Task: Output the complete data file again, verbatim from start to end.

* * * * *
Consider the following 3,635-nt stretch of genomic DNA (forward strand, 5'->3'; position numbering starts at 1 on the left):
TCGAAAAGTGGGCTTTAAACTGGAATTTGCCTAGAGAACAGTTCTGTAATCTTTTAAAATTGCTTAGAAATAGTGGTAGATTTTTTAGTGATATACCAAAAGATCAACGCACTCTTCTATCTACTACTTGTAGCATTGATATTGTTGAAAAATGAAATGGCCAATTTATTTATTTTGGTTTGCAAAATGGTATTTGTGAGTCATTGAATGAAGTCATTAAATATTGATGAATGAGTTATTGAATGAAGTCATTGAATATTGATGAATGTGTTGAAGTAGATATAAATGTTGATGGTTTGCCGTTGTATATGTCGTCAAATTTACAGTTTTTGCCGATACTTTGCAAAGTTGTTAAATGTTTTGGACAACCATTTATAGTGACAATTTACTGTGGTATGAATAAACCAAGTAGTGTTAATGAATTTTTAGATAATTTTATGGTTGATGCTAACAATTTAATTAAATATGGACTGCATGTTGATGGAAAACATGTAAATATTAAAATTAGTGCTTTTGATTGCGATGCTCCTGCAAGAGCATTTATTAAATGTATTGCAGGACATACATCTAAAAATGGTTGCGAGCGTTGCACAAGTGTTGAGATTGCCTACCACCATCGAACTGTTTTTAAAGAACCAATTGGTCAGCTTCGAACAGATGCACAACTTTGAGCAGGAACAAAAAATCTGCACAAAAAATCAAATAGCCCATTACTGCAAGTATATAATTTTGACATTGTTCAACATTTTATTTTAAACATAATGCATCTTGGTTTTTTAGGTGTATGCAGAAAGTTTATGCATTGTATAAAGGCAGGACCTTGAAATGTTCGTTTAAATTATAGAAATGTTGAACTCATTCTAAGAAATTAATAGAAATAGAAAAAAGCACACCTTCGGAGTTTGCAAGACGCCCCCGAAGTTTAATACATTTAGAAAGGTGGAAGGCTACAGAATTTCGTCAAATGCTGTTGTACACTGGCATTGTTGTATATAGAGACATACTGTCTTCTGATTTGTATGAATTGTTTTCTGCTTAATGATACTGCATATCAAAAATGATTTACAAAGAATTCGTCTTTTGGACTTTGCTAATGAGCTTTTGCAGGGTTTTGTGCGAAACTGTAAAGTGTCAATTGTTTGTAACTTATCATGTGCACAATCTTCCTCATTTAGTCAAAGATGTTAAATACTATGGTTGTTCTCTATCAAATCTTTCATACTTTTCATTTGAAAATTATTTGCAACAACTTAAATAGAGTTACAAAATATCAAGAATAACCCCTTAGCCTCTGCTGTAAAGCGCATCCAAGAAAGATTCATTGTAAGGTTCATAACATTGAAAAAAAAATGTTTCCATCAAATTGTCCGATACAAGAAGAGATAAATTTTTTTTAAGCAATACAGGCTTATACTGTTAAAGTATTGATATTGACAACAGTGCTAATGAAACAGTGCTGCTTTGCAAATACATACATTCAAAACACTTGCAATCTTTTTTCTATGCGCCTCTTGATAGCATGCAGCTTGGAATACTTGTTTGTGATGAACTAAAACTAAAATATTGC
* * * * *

Consider the following 3,635-nt stretch of genomic DNA (forward strand, 5'->3'; position numbering starts at 1 on the left):
TCGAAAAGTGGGCTTTAAACTGGAATTTGCCTAGAGAACAGTTCTGTAATCTTTTAAAATTGCTTAGAAATAGTGGTAGATTTTTTAGTGATATACCAAAAGATCAACGCACTCTTCTATCTACTACTTGTAGCATTGATATTGTTGAAAAATGAAATGGCCAATTTATTTATTTTGGTTTGCAAAATGGTATTTGTGAGTCATTGAATGAAGTCATTAAATATTGATGAATGAGTTATTGAATGAAGTCATTGAATATTGATGAATGTGTTGAAGTAGATATAAATGTTGATGGTTTGCCGTTGTATATGTCGTCAAATTTACAGTTTTTGCCGATACTTTGCAAAGTTGTTAAATGTTTTGGACAACCATTTATAGTGACAATTTACTGTGGTATGAATAAACCAAGTAGTGTTAATGAATTTTTAGATAATTTTATGGTTGATGCTAACAATTTAATTAAATATGGACTGCATGTTGATGGAAAACATGTAAATATTAAAATTAGTGCTTTTGATTGCGATGCTCCTGCAAGAGCATTTATTAAATGTATTGCAGGACATACATCTAAAAATGGTTGCGAGCGTTGCACAAGTGTTGAGATTGCCTACCACCATCGAACTGTTTTTAAAGAACCAATTGGTCAGCTTCGAACAGATGCACAACTTTGAGCAGGAACAAAAAATCTGCACAAAAAATCAAATAGCCCATTACTGCAAGTATATAATTTTGACATTGTTCAACATTTTATTTTAAACATAATGCATCTTGGTTTTTTAGGTGTATGCAGAAAGTTTATGCATTGTATAAAGGCAGGACCTTGAAATGTTCGTTTAAATTATAGAAATGTTGAACTCATTCTAAGAAATTAATAGAAATAGAAAAAAGCACACCTTCGGAGTTTGCAAGACGCCCCCGAAGTTTAATACATTTAGAAAGGTGGAAGGCTACAGAATTTCGTCAAATGCTGTTGTACACTGGCATTGTTGTATATAGAGACATACTGTCTTCTGATTTGTATGAATTGTTTTCTGCTTAATGATACTGCATATCAAAAATGATTTACAAAGAATTCGTCTTTTGGACTTTGCTAATGAGCTTTTGCAGGGTTTTGTGCGAAACTGTAAAGTGTCAATTGTTTGTAACTTATCATGTGCACAATCTTCCTCATTTAGTCAAAGATGTTAAATACTATGGTTGTTCTCTATCAAATCTTTCATACTTTTCATTTGAAAATTATTTGCAACAACTTAAATAGAGTTACAAAATATCAAGAATAACCCCTTAGCCTCTGCTGTAAAGCGCATCCAAGAAAGATTCATTGTAAGGTTCATAACATTGAAAAAAAAATGTTTCCATCAAATTGTCCGATACAAGAAGAGATAAATTTTTTTTAAGCAATACAGGCTTATACTGTTAAAGTATTGATATTGACAACAGTGCTAATGAAACAGTGCTGCTTTGCAAATACATACATTCAAAACACTTGCAATCTTTTTTCTATGCGCCTCTTGATAGCATGCAGCTTGGAATACTTGTTTGTGATGAACTAAAACTAAAATATTGC